These cute animals live all around the world: in Asia, Europe, Africa and both North and South America. No natural habitat is alien to them, since they are very adaptive. Forests, deserts, rocks or even snowy areas: you name it! But nevertheless, since they are nocturnal animals – meaning that they only search for food at night – humans don’t get to see them very often. That is why we give you these fun facts about the porcupine, accompanied with some incredibly cute and funny pictures.
1. Porcupines are the third largest rodents in the world!
Of course, not all of them are as big as the one in the picture. That is one belongs to the family of the biggest porcupines of the world: Crested porcupine. It can weigh between 13 and 27 kilograms! Apparently it is so big that it’s quills can scare a leopard off. Which brings us to the second fascinating fact…
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2. The quills!
One porcupine has approximately 30 000 quills! Although it was previously thought that porcupines can shoot their quills out at the predator, this is not true. It releases them when in contact with the attacking animal. But are these quills actually dangerous?
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3. Their quills are actually pre-medicated.
Yes, you read it right: the quills contain an antibiotic, so a wound caused by them will not necessarily lead to an infection. It is believed that this is a defense mechanism that serves as a prevention from accidental self-quilling. So, what is the big deal if you get quilled by a porcupine?
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4. The quills have barbed ends.
So, if you get quilled by a porcupine, getting their quills out of your skin is going to be a long, hard and painful process. The shape of the backward-facing barbed ends have recently inspired a new type of hypodermic needle. They are exceptionally good at two things: penetrating the skin and staying there. Well, the little poor creatures have to defend themselves somehow, don’t they?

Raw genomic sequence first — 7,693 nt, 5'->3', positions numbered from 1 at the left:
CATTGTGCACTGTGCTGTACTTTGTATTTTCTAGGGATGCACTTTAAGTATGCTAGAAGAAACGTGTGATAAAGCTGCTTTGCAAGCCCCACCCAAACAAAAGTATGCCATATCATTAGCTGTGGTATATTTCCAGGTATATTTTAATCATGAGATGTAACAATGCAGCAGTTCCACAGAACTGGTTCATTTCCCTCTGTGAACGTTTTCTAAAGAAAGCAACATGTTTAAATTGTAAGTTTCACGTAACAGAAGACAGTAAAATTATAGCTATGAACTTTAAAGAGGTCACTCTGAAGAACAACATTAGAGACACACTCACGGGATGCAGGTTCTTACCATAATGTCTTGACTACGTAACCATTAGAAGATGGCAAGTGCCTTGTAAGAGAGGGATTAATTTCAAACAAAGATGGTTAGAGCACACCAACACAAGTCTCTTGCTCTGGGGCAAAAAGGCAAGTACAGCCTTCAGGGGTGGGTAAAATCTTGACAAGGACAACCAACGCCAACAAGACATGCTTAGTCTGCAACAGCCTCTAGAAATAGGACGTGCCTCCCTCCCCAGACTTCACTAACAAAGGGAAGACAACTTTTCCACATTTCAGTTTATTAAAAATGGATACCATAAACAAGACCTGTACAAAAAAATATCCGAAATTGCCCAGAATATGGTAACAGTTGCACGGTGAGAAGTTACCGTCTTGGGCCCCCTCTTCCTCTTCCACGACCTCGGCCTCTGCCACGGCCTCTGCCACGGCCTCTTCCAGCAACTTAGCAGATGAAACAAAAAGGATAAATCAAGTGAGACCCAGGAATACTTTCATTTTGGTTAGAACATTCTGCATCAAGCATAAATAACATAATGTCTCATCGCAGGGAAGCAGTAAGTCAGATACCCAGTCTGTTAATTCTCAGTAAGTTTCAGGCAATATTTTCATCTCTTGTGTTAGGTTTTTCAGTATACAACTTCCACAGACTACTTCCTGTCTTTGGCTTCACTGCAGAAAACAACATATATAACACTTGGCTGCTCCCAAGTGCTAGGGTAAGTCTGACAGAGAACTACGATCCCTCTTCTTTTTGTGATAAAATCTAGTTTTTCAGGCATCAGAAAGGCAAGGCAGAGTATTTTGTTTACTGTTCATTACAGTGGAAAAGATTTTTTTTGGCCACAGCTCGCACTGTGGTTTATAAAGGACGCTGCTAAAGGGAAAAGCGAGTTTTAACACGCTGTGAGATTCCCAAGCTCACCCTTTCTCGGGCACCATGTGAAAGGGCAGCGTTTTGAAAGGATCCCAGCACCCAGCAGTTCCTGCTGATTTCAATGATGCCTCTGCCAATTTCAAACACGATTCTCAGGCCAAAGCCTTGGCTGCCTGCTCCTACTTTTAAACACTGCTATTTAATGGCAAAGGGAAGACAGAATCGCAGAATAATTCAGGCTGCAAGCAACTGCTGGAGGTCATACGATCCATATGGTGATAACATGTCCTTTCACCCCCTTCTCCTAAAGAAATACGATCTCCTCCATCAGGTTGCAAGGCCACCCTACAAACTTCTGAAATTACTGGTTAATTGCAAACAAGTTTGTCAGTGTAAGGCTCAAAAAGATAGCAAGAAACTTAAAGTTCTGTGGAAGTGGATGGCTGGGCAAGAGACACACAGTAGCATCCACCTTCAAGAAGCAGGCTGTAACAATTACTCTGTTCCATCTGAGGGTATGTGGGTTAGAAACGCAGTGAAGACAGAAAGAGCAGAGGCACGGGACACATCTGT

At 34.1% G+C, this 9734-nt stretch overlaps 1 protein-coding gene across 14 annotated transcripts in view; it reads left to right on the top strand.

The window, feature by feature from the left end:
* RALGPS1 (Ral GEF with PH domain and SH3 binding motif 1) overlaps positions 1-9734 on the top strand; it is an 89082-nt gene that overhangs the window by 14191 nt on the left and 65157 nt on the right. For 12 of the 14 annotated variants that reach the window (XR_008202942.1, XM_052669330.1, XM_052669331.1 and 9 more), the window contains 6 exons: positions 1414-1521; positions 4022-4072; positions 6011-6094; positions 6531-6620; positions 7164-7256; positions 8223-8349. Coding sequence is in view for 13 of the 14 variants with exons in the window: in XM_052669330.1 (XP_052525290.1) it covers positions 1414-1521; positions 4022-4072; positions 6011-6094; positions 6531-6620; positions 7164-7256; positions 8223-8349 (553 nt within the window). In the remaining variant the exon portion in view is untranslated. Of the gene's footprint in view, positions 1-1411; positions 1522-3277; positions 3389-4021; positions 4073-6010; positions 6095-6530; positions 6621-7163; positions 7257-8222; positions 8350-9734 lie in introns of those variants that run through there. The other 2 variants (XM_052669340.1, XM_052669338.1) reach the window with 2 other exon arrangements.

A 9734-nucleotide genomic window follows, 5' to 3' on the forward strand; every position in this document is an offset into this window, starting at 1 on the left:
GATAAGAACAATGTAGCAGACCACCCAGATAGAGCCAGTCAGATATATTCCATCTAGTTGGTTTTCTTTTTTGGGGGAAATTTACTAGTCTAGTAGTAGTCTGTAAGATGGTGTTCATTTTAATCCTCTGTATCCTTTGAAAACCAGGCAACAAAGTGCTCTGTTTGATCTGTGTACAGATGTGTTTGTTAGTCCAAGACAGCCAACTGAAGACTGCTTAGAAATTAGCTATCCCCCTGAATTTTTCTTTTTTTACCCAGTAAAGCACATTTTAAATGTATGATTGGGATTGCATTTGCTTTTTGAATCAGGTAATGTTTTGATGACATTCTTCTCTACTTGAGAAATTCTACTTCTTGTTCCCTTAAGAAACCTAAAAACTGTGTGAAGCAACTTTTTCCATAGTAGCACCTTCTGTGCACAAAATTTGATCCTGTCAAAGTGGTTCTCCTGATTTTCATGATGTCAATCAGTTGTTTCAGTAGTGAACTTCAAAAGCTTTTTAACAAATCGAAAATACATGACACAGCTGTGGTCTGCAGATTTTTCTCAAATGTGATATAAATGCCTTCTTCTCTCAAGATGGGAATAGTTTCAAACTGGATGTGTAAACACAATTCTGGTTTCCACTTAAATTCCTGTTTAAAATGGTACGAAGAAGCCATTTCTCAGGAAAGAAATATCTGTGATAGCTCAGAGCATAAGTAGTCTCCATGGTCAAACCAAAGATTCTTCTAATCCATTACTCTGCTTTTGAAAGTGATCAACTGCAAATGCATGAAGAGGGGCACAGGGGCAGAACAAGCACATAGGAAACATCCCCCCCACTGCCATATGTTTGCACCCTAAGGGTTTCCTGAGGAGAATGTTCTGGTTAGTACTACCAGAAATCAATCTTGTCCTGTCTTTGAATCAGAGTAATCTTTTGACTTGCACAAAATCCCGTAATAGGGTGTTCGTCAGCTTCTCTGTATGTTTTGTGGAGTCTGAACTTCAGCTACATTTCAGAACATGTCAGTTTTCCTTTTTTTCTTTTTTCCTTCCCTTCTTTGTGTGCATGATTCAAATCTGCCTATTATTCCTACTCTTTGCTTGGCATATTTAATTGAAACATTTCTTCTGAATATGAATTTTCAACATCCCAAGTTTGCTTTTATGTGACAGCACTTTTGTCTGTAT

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5. Humans are one of the main predators of porcupines.
Although porcupines are rarely eaten in Western cultures, but they are a specialty in many parts of Southeast Asia, especially Vietnam. The quills are used as decorative elements in tribal cultures, such as Native American or African tribes. Lakota women would harvest the quills by throwing the blanket over a porcupine. Because it would think it is under attack, the porcupine would release its quills, so the Lakota would just need to collect them. In some parts of Africa these quills are considered good luck charms.
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6. Porcupines live a solitary life.
They prefer living alone, but sometimes form small groups of up to six members.
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7. The woman initiates.
During mating season, it is usually the female that initiates contact. The mating ritual starts with a gentle nose rubbing, involves a vicious battle, and usually ends in the male urinating on the female. This is the ultimate matchmaking test: that is how the female smells if she likes the male’s pheromones or not. The female porcupines are in the mood for making love for only about 8-12 hours a year.
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8. Porcupines are good parents.
The couple usually gets two babies, just enough to maintain the species. They are mammals, meaning that the babies are born alive, after being in the mother’s stomach for between 112-120 days. Both of the parents take care of the babies. They stay together the first couple of months, as long as the baby doesn’t gain its independence.
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9. Baby porcupines are incredibly cute!
Baby porcupines are called porcupettes. As if the name wasn’t cute enough, these babies are born with soft quills – so that the mother can deliver them without unnecessary pain. But this also means that they can be easily held in hand. These quills harden during the next hours. The baby is dependent on mother’s milk for about eight weeks.
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10. Salty is porcupines favorite flavor.
Porcupines are in constant need of salt. This is one of the main reasons that they are considered pests. They would chew and gnaw on just about anything that is even a bit salty – even at things that were just being held by a sweaty human hand.
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